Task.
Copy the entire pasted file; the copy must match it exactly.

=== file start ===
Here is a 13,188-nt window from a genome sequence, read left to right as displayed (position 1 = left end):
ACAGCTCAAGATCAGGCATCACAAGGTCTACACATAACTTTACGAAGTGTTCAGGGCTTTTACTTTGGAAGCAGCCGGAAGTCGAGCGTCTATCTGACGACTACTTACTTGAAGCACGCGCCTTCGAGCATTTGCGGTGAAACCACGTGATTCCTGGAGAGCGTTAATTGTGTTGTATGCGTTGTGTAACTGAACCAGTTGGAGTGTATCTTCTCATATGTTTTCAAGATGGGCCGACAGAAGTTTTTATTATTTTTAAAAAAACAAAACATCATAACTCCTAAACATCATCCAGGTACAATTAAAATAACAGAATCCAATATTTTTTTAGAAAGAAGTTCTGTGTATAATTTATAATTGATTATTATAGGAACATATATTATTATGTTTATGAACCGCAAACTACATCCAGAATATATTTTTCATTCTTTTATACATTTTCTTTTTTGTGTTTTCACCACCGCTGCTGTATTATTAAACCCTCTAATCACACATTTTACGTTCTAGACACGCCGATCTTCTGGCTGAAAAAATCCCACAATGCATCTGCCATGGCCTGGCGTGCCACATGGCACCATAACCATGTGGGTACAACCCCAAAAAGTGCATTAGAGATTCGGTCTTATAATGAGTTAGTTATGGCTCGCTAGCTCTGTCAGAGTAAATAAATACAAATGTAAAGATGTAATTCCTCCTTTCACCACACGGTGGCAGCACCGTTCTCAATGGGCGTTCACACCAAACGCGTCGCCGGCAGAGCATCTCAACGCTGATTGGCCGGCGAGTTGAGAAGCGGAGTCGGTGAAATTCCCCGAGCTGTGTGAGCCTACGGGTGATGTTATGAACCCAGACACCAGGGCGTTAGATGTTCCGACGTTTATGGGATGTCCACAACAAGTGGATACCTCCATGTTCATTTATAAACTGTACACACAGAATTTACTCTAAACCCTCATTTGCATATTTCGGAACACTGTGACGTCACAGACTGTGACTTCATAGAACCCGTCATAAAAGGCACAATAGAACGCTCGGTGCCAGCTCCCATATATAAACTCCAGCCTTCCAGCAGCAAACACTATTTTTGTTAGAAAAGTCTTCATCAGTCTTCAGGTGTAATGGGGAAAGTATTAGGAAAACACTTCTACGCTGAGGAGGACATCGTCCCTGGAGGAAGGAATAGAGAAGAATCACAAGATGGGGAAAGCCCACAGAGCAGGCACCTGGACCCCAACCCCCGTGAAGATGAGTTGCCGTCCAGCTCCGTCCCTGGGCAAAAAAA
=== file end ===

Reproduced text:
Here is a 13,188-nt window from a genome sequence, read left to right as displayed (position 1 = left end):
ACAGCTCAAGATCAGGCATCACAAGGTCTACACATAACTTTACGAAGTGTTCAGGGCTTTTACTTTGGAAGCAGCCGGAAGTCGAGCGTCTATCTGACGACTACTTACTTGAAGCACGCGCCTTCGAGCATTTGCGGTGAAACCACGTGATTCCTGGAGAGCGTTAATTGTGTTGTATGCGTTGTGTAACTGAACCAGTTGGAGTGTATCTTCTCATATGTTTTCAAGATGGGCCGACAGAAGTTTTTATTATTTTTAAAAAAACAAAACATCATAACTCCTAAACATCATCCAGGTACAATTAAAATAACAGAATCCAATATTTTTTTAGAAAGAAGTTCTGTGTATAATTTATAATTGATTATTATAGGAACATATATTATTATGTTTATGAACCGCAAACTACATCCAGAATATATTTTTCATTCTTTTATACATTTTCTTTTTTGTGTTTTCACCACCGCTGCTGTATTATTAAACCCTCTAATCACACATTTTACGTTCTAGACACGCCGATCTTCTGGCTGAAAAAATCCCACAATGCATCTGCCATGGCCTGGCGTGCCACATGGCACCATAACCATGTGGGTACAACCCCAAAAAGTGCATTAGAGATTCGGTCTTATAATGAGTTAGTTATGGCTCGCTAGCTCTGTCAGAGTAAATAAATACAAATGTAAAGATGTAATTCCTCCTTTCACCACACGGTGGCAGCACCGTTCTCAATGGGCGTTCACACCAAACGCGTCGCCGGCAGAGCATCTCAACGCTGATTGGCCGGCGAGTTGAGAAGCGGAGTCGGTGAAATTCCCCGAGCTGTGTGAGCCTACGGGTGATGTTATGAACCCAGACACCAGGGCGTTAGATGTTCCGACGTTTATGGGATGTCCACAACAAGTGGATACCTCCATGTTCATTTATAAACTGTACACACAGAATTTACTCTAAACCCTCATTTGCATATTTCGGAACACTGTGACGTCACAGACTGTGACTTCATAGAACCCGTCATAAAAGGCACAATAGAACGCTCGGTGCCAGCTCCCATATATAAACTCCAGCCTTCCAGCAGCAAACACTATTTTTGTTAGAAAAGTCTTCATCAGTCTTCAGGTGTAATGGGGAAAGTATTAGGAAAACACTTCTACGCTGAGGAGGACATCGTCCCTGGAGGAAGGAATAGAGAAGAATCACAAGATGGGGAAAGCCCACAGAGCAGGCACCTGGACCCCAACCCCCGTGAAGATGAGTTGCCGTCCAGCTCCGTCCCTGGGCAAAAAAA